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Childhood Trauma Test for ACEs

Our Childhood Trauma Test for ACEs

by Isabella Coronel

Gain Insights into Childhood Trauma with Our Self-Assessment

Did you experience adverse childhood experiences that you carried into your adult life? Children who suffer abuse, neglect, or other trauma often have mental and physical health problems that linger, seeping into every part of their lives as adults.

Our free Childhood Trauma Test can be a powerful tool, helping you recognize that you need professional support.

Catalina Behavioral Health understands the negative effects that adverse childhood experiences (ACEs) can have on individuals who have survived trauma. We’ve helped countless clients learn to learn different types of coping strategies to live with the memories of past events.

Please keep reading to learn about our ACES test, a questionnaire that helps people explore their feelings about the event. Once they understand their relationship with the trauma, we sincerely hope each person who needs help will speak with a mental health professional who specializes in trauma-informed treatment.

Mental and Physical Health Consequences of Adverse Childhood Experiences

Mental Health Consequences of Adverse Childhood Experiences

Those who had adverse experiences as a developing child often struggle with the fallout until they get help. Here are some of the potential outcomes:

Examples of Mental Health Issues Related to Childhood Traumatic Events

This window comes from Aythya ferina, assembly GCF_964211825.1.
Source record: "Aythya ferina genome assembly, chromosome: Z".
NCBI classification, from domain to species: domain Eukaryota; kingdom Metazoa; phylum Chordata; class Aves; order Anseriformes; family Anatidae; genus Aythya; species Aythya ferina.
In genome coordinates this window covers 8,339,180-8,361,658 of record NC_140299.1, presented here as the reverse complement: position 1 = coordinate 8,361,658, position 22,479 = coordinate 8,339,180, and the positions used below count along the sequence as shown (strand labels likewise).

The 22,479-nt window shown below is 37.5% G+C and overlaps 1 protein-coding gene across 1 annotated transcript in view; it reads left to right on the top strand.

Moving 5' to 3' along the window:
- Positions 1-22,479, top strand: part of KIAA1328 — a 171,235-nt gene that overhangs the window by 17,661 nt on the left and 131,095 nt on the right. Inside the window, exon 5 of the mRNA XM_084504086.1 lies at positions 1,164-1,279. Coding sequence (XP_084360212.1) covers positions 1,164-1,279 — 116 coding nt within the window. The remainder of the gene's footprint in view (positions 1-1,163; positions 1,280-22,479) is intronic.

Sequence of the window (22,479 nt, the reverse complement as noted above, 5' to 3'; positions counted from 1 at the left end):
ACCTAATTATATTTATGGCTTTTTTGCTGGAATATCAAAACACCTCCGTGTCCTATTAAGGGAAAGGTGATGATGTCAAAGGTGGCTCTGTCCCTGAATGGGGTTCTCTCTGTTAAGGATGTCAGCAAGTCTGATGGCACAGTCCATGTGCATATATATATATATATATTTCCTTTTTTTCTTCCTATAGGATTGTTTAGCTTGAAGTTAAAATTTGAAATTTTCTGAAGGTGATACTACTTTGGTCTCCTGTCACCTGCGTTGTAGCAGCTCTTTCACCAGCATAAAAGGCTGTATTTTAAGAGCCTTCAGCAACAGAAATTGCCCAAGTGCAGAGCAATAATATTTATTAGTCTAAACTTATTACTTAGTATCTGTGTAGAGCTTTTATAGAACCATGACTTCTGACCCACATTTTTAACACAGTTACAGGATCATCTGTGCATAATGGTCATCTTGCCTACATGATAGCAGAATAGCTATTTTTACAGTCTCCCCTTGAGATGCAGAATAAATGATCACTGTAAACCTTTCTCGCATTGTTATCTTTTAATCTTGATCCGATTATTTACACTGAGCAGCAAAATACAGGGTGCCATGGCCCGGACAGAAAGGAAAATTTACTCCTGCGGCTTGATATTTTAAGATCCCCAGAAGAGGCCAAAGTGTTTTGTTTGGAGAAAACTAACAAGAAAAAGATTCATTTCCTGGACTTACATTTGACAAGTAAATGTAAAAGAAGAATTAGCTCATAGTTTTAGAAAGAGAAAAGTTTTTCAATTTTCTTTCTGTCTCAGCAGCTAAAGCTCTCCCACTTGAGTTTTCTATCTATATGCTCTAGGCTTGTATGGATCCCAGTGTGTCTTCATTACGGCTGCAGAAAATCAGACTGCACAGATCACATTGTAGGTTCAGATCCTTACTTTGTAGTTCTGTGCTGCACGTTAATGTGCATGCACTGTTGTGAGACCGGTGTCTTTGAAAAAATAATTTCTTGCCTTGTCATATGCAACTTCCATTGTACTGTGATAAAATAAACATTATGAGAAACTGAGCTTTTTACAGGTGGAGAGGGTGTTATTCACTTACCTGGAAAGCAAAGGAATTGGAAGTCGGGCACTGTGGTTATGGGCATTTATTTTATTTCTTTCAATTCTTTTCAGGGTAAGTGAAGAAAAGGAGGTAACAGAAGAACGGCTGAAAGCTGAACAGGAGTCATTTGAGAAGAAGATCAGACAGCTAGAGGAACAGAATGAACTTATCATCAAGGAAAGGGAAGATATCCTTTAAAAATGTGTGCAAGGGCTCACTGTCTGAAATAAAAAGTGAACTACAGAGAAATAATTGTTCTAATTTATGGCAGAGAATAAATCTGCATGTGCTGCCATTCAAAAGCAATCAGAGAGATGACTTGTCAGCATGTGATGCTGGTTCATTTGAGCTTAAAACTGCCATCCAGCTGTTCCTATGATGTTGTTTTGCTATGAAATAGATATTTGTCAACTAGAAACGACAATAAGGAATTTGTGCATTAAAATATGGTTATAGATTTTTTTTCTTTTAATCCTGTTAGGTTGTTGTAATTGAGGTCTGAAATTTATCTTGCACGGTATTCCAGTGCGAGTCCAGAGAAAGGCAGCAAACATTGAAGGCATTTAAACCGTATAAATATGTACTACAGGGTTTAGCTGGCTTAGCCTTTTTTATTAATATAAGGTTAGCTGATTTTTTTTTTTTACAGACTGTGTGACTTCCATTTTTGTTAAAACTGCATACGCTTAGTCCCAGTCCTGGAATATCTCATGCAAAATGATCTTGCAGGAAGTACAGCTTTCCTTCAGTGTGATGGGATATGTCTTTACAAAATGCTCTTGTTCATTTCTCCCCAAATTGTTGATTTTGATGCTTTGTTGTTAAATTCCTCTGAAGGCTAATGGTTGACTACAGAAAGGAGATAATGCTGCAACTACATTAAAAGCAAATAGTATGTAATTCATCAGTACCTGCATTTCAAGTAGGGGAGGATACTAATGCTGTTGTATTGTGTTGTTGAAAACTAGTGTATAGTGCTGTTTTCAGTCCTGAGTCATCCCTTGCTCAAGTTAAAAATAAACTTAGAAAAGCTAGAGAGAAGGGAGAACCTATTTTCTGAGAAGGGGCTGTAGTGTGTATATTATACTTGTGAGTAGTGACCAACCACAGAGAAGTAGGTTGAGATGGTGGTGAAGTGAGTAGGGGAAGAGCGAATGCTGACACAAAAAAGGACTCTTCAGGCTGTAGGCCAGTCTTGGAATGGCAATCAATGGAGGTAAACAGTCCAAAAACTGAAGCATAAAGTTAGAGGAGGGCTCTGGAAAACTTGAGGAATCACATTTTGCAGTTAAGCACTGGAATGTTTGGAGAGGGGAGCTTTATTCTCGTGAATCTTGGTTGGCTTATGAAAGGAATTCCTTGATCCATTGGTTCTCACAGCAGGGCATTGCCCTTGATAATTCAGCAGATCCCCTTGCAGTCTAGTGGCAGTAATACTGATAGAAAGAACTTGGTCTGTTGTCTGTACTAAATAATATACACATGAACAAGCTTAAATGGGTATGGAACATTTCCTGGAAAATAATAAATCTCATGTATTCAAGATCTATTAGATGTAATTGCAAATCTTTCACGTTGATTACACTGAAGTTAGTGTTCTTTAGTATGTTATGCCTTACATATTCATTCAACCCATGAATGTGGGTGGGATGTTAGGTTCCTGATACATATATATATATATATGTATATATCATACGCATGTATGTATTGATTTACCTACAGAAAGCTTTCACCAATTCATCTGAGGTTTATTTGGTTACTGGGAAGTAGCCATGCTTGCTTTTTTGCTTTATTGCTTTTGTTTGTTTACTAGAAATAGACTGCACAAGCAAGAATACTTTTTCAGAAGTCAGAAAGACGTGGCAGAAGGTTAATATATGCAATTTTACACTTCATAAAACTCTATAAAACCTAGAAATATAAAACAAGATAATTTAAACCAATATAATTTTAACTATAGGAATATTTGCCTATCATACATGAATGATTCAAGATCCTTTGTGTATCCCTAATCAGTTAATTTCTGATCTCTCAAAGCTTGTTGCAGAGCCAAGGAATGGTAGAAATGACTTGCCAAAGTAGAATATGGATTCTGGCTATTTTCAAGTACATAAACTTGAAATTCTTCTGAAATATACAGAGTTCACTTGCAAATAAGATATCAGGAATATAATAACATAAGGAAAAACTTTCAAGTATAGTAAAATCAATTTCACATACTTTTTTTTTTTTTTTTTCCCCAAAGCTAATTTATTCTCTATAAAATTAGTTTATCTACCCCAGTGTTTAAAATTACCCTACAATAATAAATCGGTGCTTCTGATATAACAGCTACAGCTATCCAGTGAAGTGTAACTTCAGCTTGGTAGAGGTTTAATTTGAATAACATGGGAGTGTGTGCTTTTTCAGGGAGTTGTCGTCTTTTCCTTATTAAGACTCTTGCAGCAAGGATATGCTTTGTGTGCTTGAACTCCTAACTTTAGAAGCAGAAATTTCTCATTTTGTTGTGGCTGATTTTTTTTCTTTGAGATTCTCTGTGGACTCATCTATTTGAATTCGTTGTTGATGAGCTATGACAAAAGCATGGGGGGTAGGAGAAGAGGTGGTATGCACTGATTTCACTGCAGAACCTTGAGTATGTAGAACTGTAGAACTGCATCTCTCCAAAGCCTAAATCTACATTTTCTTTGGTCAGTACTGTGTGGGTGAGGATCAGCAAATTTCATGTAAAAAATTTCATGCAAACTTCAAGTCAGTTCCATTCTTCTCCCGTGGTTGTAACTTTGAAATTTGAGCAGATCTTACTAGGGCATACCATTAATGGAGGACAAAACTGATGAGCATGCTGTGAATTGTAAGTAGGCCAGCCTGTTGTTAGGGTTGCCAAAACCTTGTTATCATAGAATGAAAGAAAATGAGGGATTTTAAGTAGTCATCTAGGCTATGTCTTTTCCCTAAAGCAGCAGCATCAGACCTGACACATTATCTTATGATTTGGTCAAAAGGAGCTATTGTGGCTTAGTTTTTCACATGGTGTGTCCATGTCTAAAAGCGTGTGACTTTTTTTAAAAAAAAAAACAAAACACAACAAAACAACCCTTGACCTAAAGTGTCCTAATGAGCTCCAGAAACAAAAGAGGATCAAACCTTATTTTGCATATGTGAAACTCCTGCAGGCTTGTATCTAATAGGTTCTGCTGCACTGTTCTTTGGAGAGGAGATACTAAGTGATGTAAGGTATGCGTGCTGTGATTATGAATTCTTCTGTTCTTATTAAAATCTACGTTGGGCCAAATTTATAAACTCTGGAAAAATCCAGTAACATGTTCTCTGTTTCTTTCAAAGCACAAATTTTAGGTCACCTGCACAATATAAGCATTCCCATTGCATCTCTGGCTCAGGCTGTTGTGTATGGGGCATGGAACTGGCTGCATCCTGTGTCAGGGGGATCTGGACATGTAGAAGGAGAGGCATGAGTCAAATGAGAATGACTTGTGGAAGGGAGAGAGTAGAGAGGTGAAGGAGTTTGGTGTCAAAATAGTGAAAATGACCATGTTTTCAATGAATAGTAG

Childhood trauma means an increased risk for mental illness:

  • Depression: ACEs can lead to mood disorders or depression. These come from prolonged stress and emotional trauma.
  • Anxiety Disorders: Early trauma can cause anxiety, panic disorder, and phobias.
  • Post-Traumatic Stress Disorder: Childhood can trigger PTSD. They might have intense, disturbing thoughts and feelings related to their experiences.
  • Complex PTSD (CPTSD): CPTSD can develop in children who survived repeated incidents of abuse. They may grow up having difficulties with emotional regulation, self-identity issues, and toxic stress.
  • Substance Use Disorders: ACEs increase the risk of developing substance abuse problems; some survivors turn to alcohol or drugs to cope with the memories.
  • Personality Disorders: Personality disorders may develop from abandonment by one or more parents in childhood. These people often grow up having unstable relationships and low self-esteem.
  • Dissociative Disorders: Severe traumatic experiences in childhood can lead to dissociative disorders, a disconnection from reality.

The harm that ACEs can create reveals an urgent need for early intervention and support.

Confidential Trauma and PTSD Assessment

Are There Physical Impacts from Childhood Trauma? 4 Possible Conditions

Yes, Adverse Childhood Experiences (ACEs) can also lead to significant physical health outcomes. Some are often short-term and disappear after a child leaves home, while others can occur throughout the child’s lifetime.